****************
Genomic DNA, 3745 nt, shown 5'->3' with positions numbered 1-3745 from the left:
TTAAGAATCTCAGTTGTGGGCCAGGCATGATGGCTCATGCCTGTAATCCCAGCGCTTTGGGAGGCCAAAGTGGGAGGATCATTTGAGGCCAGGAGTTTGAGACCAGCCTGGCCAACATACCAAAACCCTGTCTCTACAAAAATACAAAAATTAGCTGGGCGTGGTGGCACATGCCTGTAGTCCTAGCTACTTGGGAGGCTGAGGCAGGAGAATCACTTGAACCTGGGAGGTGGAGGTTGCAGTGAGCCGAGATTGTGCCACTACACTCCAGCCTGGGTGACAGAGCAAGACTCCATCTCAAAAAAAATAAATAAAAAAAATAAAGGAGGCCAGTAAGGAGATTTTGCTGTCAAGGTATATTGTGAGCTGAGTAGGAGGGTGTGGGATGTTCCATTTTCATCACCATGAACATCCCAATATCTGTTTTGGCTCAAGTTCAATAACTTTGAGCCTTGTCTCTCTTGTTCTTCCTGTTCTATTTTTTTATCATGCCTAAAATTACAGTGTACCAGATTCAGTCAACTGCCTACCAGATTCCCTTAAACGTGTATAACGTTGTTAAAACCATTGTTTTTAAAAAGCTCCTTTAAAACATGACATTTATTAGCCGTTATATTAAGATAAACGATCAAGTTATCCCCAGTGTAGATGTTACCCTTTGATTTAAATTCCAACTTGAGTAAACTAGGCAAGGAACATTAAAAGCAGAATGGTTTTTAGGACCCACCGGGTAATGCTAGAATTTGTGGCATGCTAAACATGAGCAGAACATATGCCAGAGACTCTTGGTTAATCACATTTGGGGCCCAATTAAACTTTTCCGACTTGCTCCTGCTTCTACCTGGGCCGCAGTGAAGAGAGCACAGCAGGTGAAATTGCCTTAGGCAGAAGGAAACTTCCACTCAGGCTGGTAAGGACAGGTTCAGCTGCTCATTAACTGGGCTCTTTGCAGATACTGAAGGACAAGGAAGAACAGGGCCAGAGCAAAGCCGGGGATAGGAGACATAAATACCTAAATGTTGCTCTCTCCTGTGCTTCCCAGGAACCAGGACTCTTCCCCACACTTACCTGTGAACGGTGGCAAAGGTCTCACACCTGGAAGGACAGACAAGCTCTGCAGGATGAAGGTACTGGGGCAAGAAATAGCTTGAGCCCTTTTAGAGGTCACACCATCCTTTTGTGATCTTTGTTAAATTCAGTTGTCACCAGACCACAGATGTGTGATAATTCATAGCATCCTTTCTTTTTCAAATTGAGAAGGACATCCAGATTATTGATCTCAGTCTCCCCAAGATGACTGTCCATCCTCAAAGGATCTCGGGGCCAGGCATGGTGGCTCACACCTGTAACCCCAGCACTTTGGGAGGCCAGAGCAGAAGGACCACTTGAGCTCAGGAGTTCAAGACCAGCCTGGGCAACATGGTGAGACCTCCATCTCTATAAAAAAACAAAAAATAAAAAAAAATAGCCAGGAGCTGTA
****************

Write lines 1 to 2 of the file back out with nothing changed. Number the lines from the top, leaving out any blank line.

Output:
Genomic DNA, 3745 nt, shown 5'->3' with positions numbered 1-3745 from the left:
TTAAGAATCTCAGTTGTGGGCCAGGCATGATGGCTCATGCCTGTAATCCCAGCGCTTTGGGAGGCCAAAGTGGGAGGATCATTTGAGGCCAGGAGTTTGAGACCAGCCTGGCCAACATACCAAAACCCTGTCTCTACAAAAATACAAAAATTAGCTGGGCGTGGTGGCACATGCCTGTAGTCCTAGCTACTTGGGAGGCTGAGGCAGGAGAATCACTTGAACCTGGGAGGTGGAGGTTGCAGTGAGCCGAGATTGTGCCACTACACTCCAGCCTGGGTGACAGAGCAAGACTCCATCTCAAAAAAAATAAATAAAAAAAATAAAGGAGGCCAGTAAGGAGATTTTGCTGTCAAGGTATATTGTGAGCTGAGTAGGAGGGTGTGGGATGTTCCATTTTCATCACCATGAACATCCCAATATCTGTTTTGGCTCAAGTTCAATAACTTTGAGCCTTGTCTCTCTTGTTCTTCCTGTTCTATTTTTTTATCATGCCTAAAATTACAGTGTACCAGATTCAGTCAACTGCCTACCAGATTCCCTTAAACGTGTATAACGTTGTTAAAACCATTGTTTTTAAAAAGCTCCTTTAAAACATGACATTTATTAGCCGTTATATTAAGATAAACGATCAAGTTATCCCCAGTGTAGATGTTACCCTTTGATTTAAATTCCAACTTGAGTAAACTAGGCAAGGAACATTAAAAGCAGAATGGTTTTTAGGACCCACCGGGTAATGCTAGAATTTGTGGCATGCTAAACATGAGCAGAACATATGCCAGAGACTCTTGGTTAATCACATTTGGGGCCCAATTAAACTTTTCCGACTTGCTCCTGCTTCTACCTGGGCCGCAGTGAAGAGAGCACAGCAGGTGAAATTGCCTTAGGCAGAAGGAAACTTCCACTCAGGCTGGTAAGGACAGGTTCAGCTGCTCATTAACTGGGCTCTTTGCAGATACTGAAGGACAAGGAAGAACAGGGCCAGAGCAAAGCCGGGGATAGGAGACATAAATACCTAAATGTTGCTCTCTCCTGTGCTTCCCAGGAACCAGGACTCTTCCCCACACTTACCTGTGAACGGTGGCAAAGGTCTCACACCTGGAAGGACAGACAAGCTCTGCAGGATGAAGGTACTGGGGCAAGAAATAGCTTGAGCCCTTTTAGAGGTCACACCATCCTTTTGTGATCTTTGTTAAATTCAGTTGTCACCAGACCACAGATGTGTGATAATTCATAGCATCCTTTCTTTTTCAAATTGAGAAGGACATCCAGATTATTGATCTCAGTCTCCCCAAGATGACTGTCCATCCTCAAAGGATCTCGGGGCCAGGCATGGTGGCTCACACCTGTAACCCCAGCACTTTGGGAGGCCAGAGCAGAAGGACCACTTGAGCTCAGGAGTTCAAGACCAGCCTGGGCAACATGGTGAGACCTCCATCTCTATAAAAAAACAAAAAATAAAAAAAAATAGCCAGGAGCTGTA